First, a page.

With its world-class stadium, vibrant arts scene, fantastic shopping and seamless mix of old and new, the Welsh capital has blossomed into a thriving and cosmopolitan city
When is the best time of year to go to Cardiff for a city break?
Summer is a great time to visit the city – you can make the best of the waterfront al fresco dining, take day trips to the beach or visit Cardiff Castle for a sunny wander around the battlements. There are some spectacular musical performances on at this time, too – the Welsh National Opera enjoys a full season at the Wales Millennium Centre over May and early June, followed by the Welsh Proms at St David’s Hall in July. Pride Cymru – Wales’ largest celebration of equality and diversity –is on in August and sees bright parades, live music and market stalls take over the city centre.
St David’s Day is also an excuse for a parade, with 1 March seeing the city awash with daffodils, leeks, parades and black and yellow flags to honour the Welsh patron saint. The Royal Horticultural Society’s Flower Show takes place in April at Bute Park, celebrating all things flora and fauna.
Why not indulge at one of the many food festivals that coincide with the harvest season – try the Cardiff Tasting Tour or the Cardiff Food Safari in October. Autumn also sees the return of the now iconic Sŵn Festival, with over 130 music acts performing across 11 different venues over the city.
Cardiff takes Christmas seriously. As soon as Sparks in the Park – a free Bonfire Night firework display at Bute Park – is over, Christmas festivities commence. Mid-November sees the opening of the Winter Wonderland in the city centre, complete with alpine village, fun fair and open-air ice rink. A pretty Christmas market is also open in the pedestrian area around St John Street. And we couldn’t mention winter without also referencing the Six Nations, which takes place in February. Check in advance and see if you can find tickets for one of the matches at Principality Stadium.
What is the best way to get around Cardiff during a weekend break
Cardiff is a small city, so you won’t need a car to get around. Direct trains from Birmingham or London take around two hours. The bus fares are low, and there is a Baycar coach service linking the city centre and the bay. Pedal Power is a charity that is endeavouring to get Cardiff visitors and residents on two wheels – they hire out adult and children’s bike from Pontcanna Caravan Site.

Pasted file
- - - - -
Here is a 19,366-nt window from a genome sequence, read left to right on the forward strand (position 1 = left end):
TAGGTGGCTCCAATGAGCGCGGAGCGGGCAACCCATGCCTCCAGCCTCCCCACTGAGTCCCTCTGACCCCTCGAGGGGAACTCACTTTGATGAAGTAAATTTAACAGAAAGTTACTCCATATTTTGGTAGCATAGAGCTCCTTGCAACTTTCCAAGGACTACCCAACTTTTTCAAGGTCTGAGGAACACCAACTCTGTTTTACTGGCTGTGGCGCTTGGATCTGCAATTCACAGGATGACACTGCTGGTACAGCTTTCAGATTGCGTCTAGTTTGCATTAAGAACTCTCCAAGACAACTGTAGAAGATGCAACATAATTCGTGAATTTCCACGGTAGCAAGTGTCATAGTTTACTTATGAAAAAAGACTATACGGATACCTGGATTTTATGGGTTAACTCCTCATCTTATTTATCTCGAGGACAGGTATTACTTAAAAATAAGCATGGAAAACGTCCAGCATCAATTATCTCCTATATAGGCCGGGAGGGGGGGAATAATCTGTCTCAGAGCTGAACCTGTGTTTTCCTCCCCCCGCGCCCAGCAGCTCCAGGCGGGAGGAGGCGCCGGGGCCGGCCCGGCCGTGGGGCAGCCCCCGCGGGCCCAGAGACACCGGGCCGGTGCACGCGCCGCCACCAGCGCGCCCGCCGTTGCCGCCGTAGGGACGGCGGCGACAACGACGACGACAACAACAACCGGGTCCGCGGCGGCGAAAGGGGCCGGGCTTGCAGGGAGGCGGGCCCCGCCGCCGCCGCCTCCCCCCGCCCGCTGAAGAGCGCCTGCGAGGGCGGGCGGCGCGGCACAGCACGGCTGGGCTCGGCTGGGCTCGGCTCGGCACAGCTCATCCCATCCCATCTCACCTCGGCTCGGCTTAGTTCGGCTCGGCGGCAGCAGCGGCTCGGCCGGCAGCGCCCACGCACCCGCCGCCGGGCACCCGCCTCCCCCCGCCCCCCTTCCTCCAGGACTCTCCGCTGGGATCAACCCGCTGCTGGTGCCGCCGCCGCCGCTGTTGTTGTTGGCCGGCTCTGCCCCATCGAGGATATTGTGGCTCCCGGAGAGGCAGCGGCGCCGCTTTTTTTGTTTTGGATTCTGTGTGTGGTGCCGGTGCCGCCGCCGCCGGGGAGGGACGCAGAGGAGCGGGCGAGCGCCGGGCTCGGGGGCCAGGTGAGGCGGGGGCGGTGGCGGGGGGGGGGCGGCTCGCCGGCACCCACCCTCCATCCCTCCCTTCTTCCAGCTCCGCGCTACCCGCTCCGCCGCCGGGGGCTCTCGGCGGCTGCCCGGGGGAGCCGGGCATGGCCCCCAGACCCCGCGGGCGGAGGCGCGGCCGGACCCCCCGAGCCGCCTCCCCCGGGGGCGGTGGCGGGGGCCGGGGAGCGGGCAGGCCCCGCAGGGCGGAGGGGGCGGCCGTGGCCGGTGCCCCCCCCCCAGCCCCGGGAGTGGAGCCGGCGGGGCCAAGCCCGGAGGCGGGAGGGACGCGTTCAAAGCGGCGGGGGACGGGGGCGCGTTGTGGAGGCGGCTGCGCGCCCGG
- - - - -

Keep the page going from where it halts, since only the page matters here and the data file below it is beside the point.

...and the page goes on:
How do I get to Cardiff?
Cardiff is extremely well connected. It has an airport 12 miles west of the city centre, which flies to more than 800 destinations worldwide. Trains travel between Cardiff Central Station and Birmingham, London, Manchester, Nottingham and Southampton. It is also just off the M4, making it easily accessible to the rest of the UK.
What are Cardiff’s best attractions?
Cardiff has undergone rejuvenation in the past 20 years, largely thanks to generous funding from the Millennium Commission, which awarded funds for a number of transformative projects in the city. The Principality Stadium (formerly known as the Millennium Stadium) is a stupendous sporting arena, instantly recognisable to rugby fans as many internationals take place here. The Cardiff Bay Area, home to the Wales Millennium Centre, is a must-see, containing a beautiful new hub of restaurants and attractions. The building of the Millennium Centre is an ode to the quality of Welsh materials: everything – from the steel and slate to the cables that went into its making – came from the surrounding area. Even if you don’t book to see a play or musical inside (and you should), then take a moment or two to admire the oxidised steel exterior.
The Doctor Who Experience in Cardiff is a site of pilgrimage for Whovians from all over the UK – and the world. Go on an interactive adventure through space and time and see original props and costumes from the TV series; it’s a thrill for fans of the show. Impressionist lovers should make a beeline for the National Museum Cardiff, where works by Renoir, Monet, Cézanne and Pissaro are on show. Join the huddle around Renoir’s La Parisienne – it’s the kind of captivating painting that even the unseasoned art observer can appreciate.
What are the best shopping destinations in Cardiff?
If you’re looking for character, then head to one of Cardiff’s many Victorian and Edwardian shopping arcades. Morgan Arcade is home to Spillers Records, which is supposed to be the world’s oldest record store. It sits alongside a charming selection of independent retailers, selling handcrafted accessories, jewellery and gentlemen’s shoes. The Royal Arcade has a more antique feel, and sells collectible arts and curios.
The Cardiff Indoor Market is the one of the cheapest places in the city to eat – pick up a quick breakfast here and then go rummaging in the stalls for fabrics and second hand books. Antiques hunters can continue the search for treasure at Jacobs Market, near Cardiff Central Railway. This is a three-floored emporium full of retro furniture, trinkets and collectibles.
Is Cardiff near enough to the coast for a beach break?
Wales has some of the best beaches in Britain, and you can easily combine a city break in Cardiff with a seaside trip. The pretty seaside town of Penarth is just a few minutes drive away, and is home to a lovely seafront and an artsy pavilion, which hosts cinema screenings and exhibitions. A little further down the coast, at eight miles from Cardiff’s centre, is Whitmore Bay, which has received a Blue Flag award for its clean sweep of golden sand and safe waters. You can easily spend an afternoon here and then head back to Cardiff for the night.
If a weekend break in this Welsh City sounds perfect for you, then take a look at our hotels in Cardiff and start planning your getaway